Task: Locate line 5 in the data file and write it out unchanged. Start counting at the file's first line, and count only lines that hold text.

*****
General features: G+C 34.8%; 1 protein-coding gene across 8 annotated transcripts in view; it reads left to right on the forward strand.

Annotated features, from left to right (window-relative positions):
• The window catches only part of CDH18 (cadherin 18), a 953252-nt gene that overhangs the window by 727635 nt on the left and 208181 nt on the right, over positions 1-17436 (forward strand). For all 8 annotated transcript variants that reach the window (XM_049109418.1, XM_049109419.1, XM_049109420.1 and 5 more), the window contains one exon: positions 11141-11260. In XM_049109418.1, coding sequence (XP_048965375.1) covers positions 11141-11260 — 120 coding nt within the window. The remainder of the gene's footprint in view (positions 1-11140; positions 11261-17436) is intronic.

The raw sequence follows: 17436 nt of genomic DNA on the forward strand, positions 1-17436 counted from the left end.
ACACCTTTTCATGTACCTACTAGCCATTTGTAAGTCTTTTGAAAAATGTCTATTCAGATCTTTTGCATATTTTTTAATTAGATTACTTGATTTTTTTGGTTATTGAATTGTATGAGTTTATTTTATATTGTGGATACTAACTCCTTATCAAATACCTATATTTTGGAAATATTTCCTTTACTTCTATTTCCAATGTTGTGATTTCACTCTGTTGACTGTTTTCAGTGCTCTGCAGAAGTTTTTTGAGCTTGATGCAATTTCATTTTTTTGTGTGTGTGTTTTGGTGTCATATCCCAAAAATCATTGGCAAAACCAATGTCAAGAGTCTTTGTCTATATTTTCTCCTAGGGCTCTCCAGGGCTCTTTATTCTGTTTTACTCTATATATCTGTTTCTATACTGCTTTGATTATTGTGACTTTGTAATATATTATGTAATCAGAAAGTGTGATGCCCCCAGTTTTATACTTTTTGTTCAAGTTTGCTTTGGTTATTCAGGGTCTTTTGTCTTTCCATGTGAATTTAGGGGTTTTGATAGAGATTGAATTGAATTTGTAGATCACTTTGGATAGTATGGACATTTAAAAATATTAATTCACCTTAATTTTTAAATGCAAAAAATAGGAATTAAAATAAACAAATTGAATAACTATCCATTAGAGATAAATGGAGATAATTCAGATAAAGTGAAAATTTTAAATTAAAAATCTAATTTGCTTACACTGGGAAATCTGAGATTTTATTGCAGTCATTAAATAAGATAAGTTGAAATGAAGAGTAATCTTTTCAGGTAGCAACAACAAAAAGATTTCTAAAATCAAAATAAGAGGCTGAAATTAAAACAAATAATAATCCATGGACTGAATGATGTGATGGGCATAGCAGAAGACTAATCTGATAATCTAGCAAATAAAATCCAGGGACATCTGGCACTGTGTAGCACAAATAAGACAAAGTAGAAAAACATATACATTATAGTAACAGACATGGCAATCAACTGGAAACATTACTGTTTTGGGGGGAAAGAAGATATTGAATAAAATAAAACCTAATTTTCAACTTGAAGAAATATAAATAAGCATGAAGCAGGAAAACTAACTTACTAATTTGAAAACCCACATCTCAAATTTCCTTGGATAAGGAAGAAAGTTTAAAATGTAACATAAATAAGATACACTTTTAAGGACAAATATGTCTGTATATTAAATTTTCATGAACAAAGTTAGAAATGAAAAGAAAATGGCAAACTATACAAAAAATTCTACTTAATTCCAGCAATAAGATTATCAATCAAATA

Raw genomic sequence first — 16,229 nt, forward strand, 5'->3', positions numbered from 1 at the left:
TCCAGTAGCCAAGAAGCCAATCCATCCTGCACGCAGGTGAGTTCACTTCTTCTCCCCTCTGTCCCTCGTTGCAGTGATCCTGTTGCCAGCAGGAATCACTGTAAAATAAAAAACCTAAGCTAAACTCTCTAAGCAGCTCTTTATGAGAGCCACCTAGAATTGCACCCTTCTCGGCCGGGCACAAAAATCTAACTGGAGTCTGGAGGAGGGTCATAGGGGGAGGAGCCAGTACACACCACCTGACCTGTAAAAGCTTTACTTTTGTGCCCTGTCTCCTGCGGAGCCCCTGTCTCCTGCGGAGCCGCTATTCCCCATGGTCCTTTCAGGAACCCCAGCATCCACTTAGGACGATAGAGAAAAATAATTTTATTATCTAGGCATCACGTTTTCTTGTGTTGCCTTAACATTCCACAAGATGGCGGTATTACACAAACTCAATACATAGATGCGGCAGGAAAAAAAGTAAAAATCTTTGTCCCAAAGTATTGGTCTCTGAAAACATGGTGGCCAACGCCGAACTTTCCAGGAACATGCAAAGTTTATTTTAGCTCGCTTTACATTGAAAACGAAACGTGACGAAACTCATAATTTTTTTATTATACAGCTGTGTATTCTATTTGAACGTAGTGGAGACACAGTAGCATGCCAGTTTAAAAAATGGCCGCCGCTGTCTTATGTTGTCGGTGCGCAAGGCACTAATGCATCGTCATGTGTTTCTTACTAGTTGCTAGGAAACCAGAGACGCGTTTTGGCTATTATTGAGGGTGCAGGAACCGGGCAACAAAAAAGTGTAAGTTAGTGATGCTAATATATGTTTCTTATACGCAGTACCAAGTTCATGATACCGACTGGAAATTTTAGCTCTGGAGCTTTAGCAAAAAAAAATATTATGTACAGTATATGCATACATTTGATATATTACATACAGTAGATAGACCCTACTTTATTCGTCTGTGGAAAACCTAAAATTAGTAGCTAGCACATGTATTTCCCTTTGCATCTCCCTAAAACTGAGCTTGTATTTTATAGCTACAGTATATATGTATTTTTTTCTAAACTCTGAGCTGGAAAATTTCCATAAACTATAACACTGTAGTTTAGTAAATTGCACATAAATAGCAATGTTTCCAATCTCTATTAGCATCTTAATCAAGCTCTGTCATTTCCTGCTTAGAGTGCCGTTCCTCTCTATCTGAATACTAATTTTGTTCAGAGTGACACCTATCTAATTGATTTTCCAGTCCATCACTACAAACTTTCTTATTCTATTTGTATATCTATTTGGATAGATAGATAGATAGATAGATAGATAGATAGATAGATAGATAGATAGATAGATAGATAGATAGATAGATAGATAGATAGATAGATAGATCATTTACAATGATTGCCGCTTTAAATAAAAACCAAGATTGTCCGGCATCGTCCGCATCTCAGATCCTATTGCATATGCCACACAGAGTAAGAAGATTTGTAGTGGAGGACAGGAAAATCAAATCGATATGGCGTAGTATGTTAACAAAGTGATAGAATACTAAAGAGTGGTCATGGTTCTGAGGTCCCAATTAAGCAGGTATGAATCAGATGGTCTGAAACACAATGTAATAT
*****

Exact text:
ACACCTTTTCATGTACCTACTAGCCATTTGTAAGTCTTTTGAAAAATGTCTATTCAGATCTTTTGCATATTTTTTAATTAGATTACTTGATTTTTTTGGTTATTGAATTGTATGAGTTTATTTTATATTGTGGATACTAACTCCTTATCAAATACCTATATTTTGGAAATATTTCCTTTACTTCTATTTCCAATGTTGTGATTTCACTCTGTTGACTGTTTTCAGTGCTCTGCAGAAGTTTTTTGAGCTTGATGCAATTTCATTTTTTTGTGTGTGTGTTTTGGTGTCATATCCCAAAAATCATTGGCAAAACCAATGTCAAGAGTCTTTGTCTATATTTTCTCCTAGGGCTCTCCAGGGCTCTTTATTCTGTTTTACTCTATATATCTGTTTCTATACTGCTTTGATTATTGTGACTTTGTAATATATTATGTAATCAGAAAGTGTGATGCCCCCAGTTTTATACTTTTTGTTCAAGTTTGCTTTGGTTATTCAGGGTCTTTTGTCTTTCCATGTGAATTTAGGGGTTTTGATAGAGATTGAATTGAATTTGTAGATCACTTTGGATAGTATGGACATTTAAAAATATTAATTCACCTTAATTTTTAAATGCAAAAAATAGGAATTAAAATAAACAAATTGAATAACTATCCATTAGAGATAAATGGAGATAATTCAGATAAAGTGAAAATTTTAAATTAAAAATCTAATTTGCTTACACTGGGAAATCTGAGATTTTATTGCAGTCATTAAATAAGATAAGTTGAAATGAAGAGTAATCTTTTCAGGTAGCAACAACAAAAAGATTTCTAAAATCAAAATAAGAGGCTGAAATTAAAACAAATAATAATCCATGGACTGAATGATGTGATGGGCATAGCAGAAGACTAATCTGATAATCTAGCAAATAAAATCCAGGGACATCTGGCACTGTGTAGCACAAATAAGACAAAGTAGAAAAACATATACATTATAGTAACAGACATGGCAATCAACTGGAAACATTACTGTTTTGGGGGGAAAGAAGATATTGAATAAAATAAAACCTAATTTTCAACTTGAAGAAATATAAATAAGCATGAAGCAGGAAAACTAACTTACTAATTTGAAAACCCACATCTCAAATTTCCTTGGATAAGGAAGAAAGTTTAAAATGTAACATAAATAAGATACACTTTTAAGGACAAATATGTCTGTATATTAAATTTTCATGAACAAAGTTAGAAATGAAAAGAAAATGGCAAACTATACAAAAAATTCTACTTAATTCCAGCAATAAGATTATCAATCAAATA